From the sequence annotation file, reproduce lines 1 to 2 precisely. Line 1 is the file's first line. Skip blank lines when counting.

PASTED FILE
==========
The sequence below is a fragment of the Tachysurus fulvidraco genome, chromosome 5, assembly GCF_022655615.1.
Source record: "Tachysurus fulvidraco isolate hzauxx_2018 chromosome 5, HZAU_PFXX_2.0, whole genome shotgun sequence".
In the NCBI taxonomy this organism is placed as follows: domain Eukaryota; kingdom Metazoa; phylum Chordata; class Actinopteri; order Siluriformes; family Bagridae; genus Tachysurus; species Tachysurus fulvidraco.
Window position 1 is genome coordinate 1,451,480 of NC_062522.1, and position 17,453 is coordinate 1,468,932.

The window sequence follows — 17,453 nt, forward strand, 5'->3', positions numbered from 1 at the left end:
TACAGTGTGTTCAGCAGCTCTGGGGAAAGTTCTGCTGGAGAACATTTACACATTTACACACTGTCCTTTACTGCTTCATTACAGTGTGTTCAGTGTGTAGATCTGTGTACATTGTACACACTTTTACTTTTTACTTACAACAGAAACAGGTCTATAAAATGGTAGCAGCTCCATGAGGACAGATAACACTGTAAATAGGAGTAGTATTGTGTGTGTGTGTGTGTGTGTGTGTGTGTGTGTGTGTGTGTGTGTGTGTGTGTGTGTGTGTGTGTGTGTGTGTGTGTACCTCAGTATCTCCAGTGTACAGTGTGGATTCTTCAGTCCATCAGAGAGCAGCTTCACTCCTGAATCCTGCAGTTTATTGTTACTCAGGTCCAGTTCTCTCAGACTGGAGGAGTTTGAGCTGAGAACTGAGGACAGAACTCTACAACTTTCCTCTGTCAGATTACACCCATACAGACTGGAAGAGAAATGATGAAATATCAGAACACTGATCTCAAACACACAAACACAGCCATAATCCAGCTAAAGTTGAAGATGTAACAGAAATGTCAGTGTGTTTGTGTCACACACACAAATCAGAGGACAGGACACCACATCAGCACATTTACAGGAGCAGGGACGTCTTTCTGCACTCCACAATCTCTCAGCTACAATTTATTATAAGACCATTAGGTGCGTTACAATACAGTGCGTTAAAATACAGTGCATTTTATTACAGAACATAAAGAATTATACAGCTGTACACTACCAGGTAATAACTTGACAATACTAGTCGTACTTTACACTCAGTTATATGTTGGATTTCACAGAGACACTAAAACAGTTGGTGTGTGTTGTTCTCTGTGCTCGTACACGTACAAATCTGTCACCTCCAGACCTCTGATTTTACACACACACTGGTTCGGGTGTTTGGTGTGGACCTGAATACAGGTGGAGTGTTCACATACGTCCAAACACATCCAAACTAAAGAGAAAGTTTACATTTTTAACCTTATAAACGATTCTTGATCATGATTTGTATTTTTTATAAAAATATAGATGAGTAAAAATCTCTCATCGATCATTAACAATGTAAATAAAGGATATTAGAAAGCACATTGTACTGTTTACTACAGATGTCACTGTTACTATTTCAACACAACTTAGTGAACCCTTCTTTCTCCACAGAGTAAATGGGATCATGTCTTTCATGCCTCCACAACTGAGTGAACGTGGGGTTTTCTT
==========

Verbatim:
The sequence below is a fragment of the Tachysurus fulvidraco genome, chromosome 5, assembly GCF_022655615.1.
Source record: "Tachysurus fulvidraco isolate hzauxx_2018 chromosome 5, HZAU_PFXX_2.0, whole genome shotgun sequence".